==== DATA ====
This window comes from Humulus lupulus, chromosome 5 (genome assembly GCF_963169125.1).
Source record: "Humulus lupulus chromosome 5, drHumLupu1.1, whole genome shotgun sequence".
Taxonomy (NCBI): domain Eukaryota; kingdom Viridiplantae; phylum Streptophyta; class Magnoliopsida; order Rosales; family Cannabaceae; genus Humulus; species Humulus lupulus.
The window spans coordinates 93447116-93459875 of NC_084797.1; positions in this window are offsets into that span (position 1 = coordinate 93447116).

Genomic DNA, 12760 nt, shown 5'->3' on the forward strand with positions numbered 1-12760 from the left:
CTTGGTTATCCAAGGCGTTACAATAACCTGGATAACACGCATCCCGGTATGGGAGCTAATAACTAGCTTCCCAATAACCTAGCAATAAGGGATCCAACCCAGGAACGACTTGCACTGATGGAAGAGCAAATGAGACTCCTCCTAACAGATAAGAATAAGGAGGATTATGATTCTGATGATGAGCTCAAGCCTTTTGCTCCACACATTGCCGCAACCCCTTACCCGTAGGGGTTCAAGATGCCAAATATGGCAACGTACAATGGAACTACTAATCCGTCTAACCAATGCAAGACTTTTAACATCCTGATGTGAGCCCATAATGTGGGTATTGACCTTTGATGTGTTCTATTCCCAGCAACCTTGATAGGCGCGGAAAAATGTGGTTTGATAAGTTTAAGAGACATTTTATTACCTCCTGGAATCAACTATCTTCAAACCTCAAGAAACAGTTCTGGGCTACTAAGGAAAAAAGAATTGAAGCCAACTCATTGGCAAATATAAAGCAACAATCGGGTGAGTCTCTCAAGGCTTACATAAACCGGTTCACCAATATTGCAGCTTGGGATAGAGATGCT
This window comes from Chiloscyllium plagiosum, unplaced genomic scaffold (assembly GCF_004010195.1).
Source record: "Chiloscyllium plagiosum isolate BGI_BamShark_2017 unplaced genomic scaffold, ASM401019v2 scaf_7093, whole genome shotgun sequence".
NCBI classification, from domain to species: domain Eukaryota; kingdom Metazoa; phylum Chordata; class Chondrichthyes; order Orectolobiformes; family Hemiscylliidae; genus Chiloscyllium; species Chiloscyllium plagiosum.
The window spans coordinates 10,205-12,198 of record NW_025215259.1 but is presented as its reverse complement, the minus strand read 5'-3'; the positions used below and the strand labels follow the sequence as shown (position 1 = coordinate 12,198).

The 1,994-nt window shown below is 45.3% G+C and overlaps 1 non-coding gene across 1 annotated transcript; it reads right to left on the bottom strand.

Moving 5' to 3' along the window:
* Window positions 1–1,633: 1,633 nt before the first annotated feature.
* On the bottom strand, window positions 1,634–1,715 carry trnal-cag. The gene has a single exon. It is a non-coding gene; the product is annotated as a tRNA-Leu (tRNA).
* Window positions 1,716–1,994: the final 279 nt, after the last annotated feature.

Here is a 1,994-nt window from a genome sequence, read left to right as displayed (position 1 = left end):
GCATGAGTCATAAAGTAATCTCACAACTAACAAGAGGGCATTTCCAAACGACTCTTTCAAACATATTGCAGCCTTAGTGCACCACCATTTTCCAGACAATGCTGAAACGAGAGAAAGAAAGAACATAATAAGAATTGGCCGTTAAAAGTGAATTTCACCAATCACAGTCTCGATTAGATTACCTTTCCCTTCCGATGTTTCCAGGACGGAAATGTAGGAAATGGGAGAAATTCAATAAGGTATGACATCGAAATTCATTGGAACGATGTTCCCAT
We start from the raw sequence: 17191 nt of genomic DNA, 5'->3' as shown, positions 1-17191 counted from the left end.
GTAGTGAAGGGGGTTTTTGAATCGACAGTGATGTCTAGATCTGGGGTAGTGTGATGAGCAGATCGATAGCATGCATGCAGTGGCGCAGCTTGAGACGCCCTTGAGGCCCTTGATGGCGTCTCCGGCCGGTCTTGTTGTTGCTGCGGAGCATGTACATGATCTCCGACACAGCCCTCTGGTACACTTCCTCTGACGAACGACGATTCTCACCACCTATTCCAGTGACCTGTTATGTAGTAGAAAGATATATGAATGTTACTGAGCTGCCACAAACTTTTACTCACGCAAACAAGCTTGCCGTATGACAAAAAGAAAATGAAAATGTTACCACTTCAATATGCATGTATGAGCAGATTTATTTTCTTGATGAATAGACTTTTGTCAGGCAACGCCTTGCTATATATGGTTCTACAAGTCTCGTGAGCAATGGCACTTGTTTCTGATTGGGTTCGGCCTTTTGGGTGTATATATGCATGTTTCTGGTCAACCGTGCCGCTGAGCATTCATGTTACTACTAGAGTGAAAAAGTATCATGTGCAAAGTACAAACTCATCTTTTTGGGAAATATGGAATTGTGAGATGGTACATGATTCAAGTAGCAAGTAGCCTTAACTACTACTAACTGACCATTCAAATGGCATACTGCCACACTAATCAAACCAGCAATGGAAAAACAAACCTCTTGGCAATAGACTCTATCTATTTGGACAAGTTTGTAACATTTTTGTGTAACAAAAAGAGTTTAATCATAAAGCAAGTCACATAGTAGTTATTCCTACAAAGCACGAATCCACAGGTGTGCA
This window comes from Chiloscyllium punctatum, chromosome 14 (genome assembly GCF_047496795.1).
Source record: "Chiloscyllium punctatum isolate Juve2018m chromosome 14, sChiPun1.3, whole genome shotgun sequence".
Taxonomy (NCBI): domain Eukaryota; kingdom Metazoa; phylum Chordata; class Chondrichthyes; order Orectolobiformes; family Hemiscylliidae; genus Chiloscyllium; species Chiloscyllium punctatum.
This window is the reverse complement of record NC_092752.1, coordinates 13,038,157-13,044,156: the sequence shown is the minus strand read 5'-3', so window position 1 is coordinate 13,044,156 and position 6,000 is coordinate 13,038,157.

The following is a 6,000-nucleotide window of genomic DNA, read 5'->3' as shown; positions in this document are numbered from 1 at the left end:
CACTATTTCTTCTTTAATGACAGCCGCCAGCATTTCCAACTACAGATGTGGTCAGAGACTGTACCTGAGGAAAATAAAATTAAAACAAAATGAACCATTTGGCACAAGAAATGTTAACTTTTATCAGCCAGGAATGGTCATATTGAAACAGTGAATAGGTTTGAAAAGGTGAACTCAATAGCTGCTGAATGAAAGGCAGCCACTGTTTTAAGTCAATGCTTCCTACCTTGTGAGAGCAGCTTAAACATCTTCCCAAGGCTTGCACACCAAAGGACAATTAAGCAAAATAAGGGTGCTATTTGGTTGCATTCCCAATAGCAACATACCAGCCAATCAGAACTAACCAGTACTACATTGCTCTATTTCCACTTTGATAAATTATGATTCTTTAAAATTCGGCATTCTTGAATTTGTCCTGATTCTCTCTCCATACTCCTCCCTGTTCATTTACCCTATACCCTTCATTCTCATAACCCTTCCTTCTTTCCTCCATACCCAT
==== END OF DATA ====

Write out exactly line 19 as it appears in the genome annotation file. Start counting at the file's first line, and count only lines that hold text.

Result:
GTAGTGAAGGGGGTTTTTGAATCGACAGTGATGTCTAGATCTGGGGTAGTGTGATGAGCAGATCGATAGCATGCATGCAGTGGCGCAGCTTGAGACGCCCTTGAGGCCCTTGATGGCGTCTCCGGCCGGTCTTGTTGTTGCTGCGGAGCATGTACATGATCTCCGACACAGCCCTCTGGTACACTTCCTCTGACGAACGACGATTCTCACCACCTATTCCAGTGACCTGTTATGTAGTAGAAAGATATATGAATGTTACTGAGCTGCCACAAACTTTTACTCACGCAAACAAGCTTGCCGTATGACAAAAAGAAAATGAAAATGTTACCACTTCAATATGCATGTATGAGCAGATTTATTTTCTTGATGAATAGACTTTTGTCAGGCAACGCCTTGCTATATATGGTTCTACAAGTCTCGTGAGCAATGGCACTTGTTTCTGATTGGGTTCGGCCTTTTGGGTGTATATATGCATGTTTCTGGTCAACCGTGCCGCTGAGCATTCATGTTACTACTAGAGTGAAAAAGTATCATGTGCAAAGTACAAACTCATCTTTTTGGGAAATATGGAATTGTGAGATGGTACATGATTCAAGTAGCAAGTAGCCTTAACTACTACTAACTGACCATTCAAATGGCATACTGCCACACTAATCAAACCAGCAATGGAAAAACAAACCTCTTGGCAATAGACTCTATCTATTTGGACAAGTTTGTAACATTTTTGTGTAACAAAAAGAGTTTAATCATAAAGCAAGTCACATAGTAGTTATTCCTACAAAGCACGAATCCACAGGTGTGCA